I knew when I began this blog that it would not only be about change, it would undergo change. With the opening of “Metamorphoses” at Georgia Shakespeare, my attention is expanding to include other projects, so the blog will inevitably expand as well.
To begin with, I have another acting project. This Monday I’m spending my day off in a theater, the Alliance, doing a reading of a new play about dementia. The play is “Absence” by Peter Floyd; you can find information about the reading here.
I first encountered “Absence” in a new-play series several months ago, when I was hired to read the part of the dementia patient’s middle-aged daughter. I knew the subject matter all too well.
My husband and I have moved both of our mothers to assisted living in the last few years. We’ve experienced the falls, the emergency rooms, the hospitalizations. We’ve taken over the checkbooks. With our siblings, we’ve sorted our mothers’ possessions and sold their houses. And we have come to accept that they both have dementia.
Peter Floyd’s mother also suffers from this cruel, mystifying condition. He’s written a play that works its way into the patient’s mind and allows the audience to experience what it must be like to change so fundamentally that the world around you no longer makes sense.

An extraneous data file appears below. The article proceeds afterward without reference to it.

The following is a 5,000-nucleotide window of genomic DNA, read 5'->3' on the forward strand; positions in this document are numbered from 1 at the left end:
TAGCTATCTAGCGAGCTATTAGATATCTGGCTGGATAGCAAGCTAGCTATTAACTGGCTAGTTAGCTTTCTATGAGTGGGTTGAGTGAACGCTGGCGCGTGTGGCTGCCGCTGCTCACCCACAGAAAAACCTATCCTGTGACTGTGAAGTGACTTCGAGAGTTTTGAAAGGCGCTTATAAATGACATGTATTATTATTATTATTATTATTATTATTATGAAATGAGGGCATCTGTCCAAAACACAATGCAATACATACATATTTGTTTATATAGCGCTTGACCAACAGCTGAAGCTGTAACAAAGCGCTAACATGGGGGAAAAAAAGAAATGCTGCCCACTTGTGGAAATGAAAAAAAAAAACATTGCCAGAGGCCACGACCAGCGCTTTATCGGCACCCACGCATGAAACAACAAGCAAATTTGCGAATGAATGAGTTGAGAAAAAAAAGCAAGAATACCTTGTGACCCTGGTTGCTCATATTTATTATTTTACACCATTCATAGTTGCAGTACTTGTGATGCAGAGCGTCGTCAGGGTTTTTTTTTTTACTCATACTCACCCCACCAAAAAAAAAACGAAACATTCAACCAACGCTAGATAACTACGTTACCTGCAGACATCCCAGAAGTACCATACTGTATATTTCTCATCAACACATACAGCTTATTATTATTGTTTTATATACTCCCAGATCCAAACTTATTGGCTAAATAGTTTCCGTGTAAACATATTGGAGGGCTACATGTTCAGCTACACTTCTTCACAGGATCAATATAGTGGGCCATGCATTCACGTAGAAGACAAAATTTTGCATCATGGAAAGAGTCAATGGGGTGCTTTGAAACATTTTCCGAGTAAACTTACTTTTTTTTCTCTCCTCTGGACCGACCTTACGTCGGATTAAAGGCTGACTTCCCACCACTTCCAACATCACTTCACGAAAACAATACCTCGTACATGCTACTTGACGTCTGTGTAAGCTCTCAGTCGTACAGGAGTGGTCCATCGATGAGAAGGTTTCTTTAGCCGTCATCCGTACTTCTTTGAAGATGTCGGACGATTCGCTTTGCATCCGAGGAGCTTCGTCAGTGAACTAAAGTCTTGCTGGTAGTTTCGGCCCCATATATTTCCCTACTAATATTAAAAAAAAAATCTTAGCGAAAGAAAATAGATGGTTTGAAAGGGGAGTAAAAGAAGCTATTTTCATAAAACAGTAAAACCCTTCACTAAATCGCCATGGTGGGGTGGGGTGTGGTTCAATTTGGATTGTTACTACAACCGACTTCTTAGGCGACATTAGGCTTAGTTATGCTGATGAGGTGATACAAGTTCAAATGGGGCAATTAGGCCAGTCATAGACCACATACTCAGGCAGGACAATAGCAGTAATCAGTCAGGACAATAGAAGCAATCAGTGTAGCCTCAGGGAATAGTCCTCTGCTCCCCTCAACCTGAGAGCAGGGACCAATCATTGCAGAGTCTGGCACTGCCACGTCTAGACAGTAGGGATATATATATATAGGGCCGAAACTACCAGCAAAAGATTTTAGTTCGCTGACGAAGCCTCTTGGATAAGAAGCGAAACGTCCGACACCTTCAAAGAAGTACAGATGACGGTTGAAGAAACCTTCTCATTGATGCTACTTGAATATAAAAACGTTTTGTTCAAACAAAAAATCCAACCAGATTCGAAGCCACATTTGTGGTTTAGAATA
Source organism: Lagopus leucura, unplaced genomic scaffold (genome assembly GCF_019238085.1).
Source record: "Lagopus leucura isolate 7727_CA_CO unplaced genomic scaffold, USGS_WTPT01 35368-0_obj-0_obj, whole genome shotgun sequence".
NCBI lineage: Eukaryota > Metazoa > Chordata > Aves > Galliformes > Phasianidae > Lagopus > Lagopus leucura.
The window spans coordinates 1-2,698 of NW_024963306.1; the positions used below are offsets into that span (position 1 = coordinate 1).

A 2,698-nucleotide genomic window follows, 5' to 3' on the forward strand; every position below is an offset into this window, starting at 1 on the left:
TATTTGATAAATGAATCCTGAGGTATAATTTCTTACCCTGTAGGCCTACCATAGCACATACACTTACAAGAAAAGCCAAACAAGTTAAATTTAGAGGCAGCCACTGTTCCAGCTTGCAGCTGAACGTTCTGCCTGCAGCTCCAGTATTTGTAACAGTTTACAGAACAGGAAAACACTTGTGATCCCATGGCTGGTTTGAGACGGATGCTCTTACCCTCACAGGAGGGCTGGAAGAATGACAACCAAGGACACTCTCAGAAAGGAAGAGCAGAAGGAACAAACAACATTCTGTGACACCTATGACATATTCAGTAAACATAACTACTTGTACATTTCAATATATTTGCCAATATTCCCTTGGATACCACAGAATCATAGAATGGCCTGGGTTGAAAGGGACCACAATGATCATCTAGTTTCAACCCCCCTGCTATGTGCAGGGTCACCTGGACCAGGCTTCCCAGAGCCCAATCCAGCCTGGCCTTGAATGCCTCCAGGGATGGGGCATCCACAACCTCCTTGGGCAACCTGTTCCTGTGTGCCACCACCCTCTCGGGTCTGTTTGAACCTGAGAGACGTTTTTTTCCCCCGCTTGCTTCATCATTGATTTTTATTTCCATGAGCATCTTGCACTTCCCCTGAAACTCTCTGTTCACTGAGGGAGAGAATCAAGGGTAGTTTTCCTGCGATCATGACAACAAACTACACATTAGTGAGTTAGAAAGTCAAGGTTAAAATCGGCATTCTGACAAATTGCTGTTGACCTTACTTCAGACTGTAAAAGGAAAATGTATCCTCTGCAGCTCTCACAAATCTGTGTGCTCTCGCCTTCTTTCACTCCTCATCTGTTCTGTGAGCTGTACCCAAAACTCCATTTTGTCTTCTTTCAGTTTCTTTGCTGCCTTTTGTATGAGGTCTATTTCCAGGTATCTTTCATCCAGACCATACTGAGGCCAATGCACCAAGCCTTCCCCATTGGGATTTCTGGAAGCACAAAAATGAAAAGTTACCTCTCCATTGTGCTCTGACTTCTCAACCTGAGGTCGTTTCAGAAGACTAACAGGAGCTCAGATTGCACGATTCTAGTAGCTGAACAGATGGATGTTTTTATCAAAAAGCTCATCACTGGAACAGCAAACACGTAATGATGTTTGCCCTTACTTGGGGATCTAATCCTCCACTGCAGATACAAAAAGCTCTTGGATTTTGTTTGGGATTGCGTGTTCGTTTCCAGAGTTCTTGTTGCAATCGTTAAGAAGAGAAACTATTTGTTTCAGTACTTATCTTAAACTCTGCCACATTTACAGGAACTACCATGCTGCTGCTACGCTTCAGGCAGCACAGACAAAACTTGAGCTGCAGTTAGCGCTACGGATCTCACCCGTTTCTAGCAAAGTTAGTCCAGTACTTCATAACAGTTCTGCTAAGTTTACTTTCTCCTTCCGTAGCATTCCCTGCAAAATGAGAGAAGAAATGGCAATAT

Peter has crafted a story that could be my own. It’s different, of course; we have different mothers, and the fictional characters in the play have quirks of their own. But he nails the experience of loss and the possibility of redemption that come with this illness.
I have been told that my mother still has things to teach me, and I believe that’s true. She and I are walking this journey of loss together. Most of the time, I have to keep a wall between my life with her and my other tasks. I have to stay strong. I can’t let grief get in the way of my work. With this play, though, my personal and professional paths converge for a moment, a blessed moment of presence.
This is the value of art in my life. It requires my presence. Whether I’m acting in a play or standing before a painting or listening to live music, I am required to be there and nowhere else, to focus my mind and heart on the task at hand.
Art is vital; art is is life-giving. Art matters. I learned that lesson early in life, from the smartest woman I know. My mother.